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A perfect global PP storm: China’s collapsing demand and rising capacity

China, India, Japan, Malaysia, Middle East, Olefins, Polyolefins, Singapore, South Korea, Taiwan, Thailand
By John Richardson on 15-Sep-2022

By John Richardson

THIS IS A POLYPROYPENE ((PP) world being turned upside down. China has entered a period of lower growth with capacity additions so big that imports are collapsing as China also starts to substantially increase exports.

Let us firstly consider growth. I’ve been highlighting these two themes since March this year. Conventional thinking is now lining up behind me. There are now few people out there who doubt that:

  1. China is shifting away from “growth for growth’s sake”. As it attempts to build a new economic growth model (we don’t know if this will work), lots of collateral damage should be expected, most notably in the real-estate market, which, as the ICIS data show, has been a major driver of China’s extraordinarily strong chemicals demand growth since the property bubble began to inflate in 2009.  In August this year, house prices in nearly 70 Chinese cities declined, according to Reuters.
  2. In the short- to medium-term, China’s zero-COVID policies will add further downward momentum to the economy. China cannot afford to scrap the policies because of the limited effectiveness of its vaccines. 

The chart below – following on from the 25 August post on the latest outlook for Chinese PP demand in 2022 – provides the longer-term context for what seems likely to happen this year.

The 2000-2021 percentage growth rates are actual, including a 25% spike in 2009 from the world’s biggest ever economic stimulus package, most of which went into real estate. Now that the property bubble has burst with little chance of reinflation, we should expect a significant loss in growth momentum. There will be more on this theme in a later post.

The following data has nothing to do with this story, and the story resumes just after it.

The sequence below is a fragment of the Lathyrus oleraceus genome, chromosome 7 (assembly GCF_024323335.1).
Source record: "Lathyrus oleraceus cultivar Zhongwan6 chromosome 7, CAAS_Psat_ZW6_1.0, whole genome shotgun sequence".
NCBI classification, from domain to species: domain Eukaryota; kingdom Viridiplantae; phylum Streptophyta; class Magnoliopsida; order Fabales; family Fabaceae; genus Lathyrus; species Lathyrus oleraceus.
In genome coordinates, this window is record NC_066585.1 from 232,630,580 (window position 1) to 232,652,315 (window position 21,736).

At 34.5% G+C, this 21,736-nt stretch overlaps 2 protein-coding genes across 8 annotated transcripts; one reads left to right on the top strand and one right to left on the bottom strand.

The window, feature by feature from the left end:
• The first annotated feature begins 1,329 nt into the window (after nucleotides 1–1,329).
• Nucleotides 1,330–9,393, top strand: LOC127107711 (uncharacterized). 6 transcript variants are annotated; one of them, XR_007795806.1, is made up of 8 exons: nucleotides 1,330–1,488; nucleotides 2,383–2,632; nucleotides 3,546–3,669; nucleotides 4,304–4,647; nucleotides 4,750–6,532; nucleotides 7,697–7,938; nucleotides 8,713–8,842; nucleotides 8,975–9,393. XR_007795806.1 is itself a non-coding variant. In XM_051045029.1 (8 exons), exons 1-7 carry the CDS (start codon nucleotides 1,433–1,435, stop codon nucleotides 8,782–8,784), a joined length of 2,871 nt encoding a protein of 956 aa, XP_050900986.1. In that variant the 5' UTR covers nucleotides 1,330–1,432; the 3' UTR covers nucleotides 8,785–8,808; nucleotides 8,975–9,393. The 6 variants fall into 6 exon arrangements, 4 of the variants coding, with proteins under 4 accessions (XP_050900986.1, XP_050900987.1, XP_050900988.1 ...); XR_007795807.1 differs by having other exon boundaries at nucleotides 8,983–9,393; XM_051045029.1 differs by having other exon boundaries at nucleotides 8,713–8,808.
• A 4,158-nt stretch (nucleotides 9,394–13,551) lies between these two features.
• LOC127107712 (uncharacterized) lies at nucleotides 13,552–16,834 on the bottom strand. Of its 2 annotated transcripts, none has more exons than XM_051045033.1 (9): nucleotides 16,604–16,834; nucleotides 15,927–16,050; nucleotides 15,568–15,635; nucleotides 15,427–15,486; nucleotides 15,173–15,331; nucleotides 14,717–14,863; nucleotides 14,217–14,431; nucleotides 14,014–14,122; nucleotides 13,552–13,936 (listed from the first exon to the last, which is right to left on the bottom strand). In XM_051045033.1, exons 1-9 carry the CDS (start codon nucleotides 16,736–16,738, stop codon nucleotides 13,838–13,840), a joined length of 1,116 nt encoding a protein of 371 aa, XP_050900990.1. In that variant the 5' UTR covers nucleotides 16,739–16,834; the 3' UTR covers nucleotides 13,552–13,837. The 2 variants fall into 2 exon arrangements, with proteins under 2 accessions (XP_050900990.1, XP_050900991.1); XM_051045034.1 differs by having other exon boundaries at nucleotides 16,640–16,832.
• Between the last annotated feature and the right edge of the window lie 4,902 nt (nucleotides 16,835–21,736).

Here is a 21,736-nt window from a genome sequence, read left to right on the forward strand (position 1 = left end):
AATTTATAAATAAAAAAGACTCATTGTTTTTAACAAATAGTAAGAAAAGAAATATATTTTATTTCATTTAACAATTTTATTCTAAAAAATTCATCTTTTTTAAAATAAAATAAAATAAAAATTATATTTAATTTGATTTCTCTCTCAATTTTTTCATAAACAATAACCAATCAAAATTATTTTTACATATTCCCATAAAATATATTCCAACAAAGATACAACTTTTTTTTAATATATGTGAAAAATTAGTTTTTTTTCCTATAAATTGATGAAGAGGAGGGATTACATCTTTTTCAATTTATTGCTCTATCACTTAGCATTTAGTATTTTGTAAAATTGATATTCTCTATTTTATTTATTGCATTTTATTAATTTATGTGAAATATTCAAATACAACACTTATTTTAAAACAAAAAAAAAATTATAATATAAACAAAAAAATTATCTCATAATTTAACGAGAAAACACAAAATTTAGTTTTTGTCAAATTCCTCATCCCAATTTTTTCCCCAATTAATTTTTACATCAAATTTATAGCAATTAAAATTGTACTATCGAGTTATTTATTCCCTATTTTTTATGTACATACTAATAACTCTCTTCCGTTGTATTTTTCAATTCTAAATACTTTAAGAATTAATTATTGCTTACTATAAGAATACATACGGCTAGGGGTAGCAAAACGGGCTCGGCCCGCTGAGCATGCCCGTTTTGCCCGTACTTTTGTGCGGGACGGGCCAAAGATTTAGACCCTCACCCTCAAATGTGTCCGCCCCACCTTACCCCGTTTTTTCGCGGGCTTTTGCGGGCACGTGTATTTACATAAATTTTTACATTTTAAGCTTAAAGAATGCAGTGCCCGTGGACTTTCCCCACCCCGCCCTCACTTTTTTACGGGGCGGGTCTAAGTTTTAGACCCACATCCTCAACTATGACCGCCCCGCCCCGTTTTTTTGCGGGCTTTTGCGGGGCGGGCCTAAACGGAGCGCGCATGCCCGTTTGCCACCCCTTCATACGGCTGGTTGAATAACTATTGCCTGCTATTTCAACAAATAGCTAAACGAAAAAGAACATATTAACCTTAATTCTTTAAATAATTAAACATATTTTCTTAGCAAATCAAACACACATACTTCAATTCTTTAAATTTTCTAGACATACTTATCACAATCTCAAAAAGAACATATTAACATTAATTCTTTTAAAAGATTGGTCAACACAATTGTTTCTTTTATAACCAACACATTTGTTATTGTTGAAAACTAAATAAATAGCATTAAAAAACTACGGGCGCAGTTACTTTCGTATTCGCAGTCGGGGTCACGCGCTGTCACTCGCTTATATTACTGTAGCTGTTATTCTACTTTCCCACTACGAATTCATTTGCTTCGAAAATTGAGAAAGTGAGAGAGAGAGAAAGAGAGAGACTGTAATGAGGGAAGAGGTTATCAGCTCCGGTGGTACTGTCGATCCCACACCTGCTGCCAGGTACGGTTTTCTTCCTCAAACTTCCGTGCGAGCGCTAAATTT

Minus 1% growth in 2022 is based on our estimate of January-July local production plus China Customs net imports annualised (divided by seven and multiplied by 12). My best case is plus 2% growth for this year and the worst-case is minus 4%.

As you can see from the chart, minus 1% growth would be the second-worst decline since 2000 with the worst being the Global Financial Crisis year of 2008, when growth fell by 2%. But there is no chance of a stimulus-led rebound in 2023 – like the one we saw in 2009 – because of the Common Prosperity economic reforms.

A “perfect storm” for the global PP business

By itself, this year’s collapse in Chinese PP demand would be bad enough given the hugely increased role China plays in driving global PP demand. In 2000, the ICIS Supply & Demand Database shows that China accounted for 15% of global demand. Last year, this had risen to 41%, making China by far the biggest driver of global consumption.

But the problem is that the collapse in growth has occurred as China’s capacity continues to increase. In the 10 years from 2012 until 2021, China’s PP capacity increased by 145%. Capacity is scheduled to increase by a further 12% in 2022 over last year.

These expansions of capacity have occurred in parallel with the success of a government-driven mission to improve the cost-per-tonne economics of China’s PP industry (although as I shall discuss next Monday, standard cost-per-tonne economic analysis will not by itself help you understand China’s chemicals history and its future).

We can derive a headline measure of improving plant economics from the excellent ICIS Supply & Demand Database. In 2012, the average capacity of China’s PP plants was 122,000 tonnes/year, well below world-scale. Last year, this had increased to 191,000 tonnes/year.

As Beijing has tried to upgrade its manufacturing industry in an attempt to escape China’s middle-income trap, plants have also become better integrated, and have been increasingly located in state-of-the-art refining-to-chemicals complexes.

So, the global PP business industry faces a perfect storm of contracting Chinese demand and yet more capacity additions that have resulted in the chart below. This is an updated version of the chart I’ve been providing on the blog for the last three years.

Scenario 1 assumes a strong recovery in PP demand in August-December 2022 to leave annual growth at plus 2% with operating rates at 80%. But even in this best-case outcome, which I feel is unlikely, net imports at 3.5m tonnes would still be 2.6m tonnes lower than in 2020.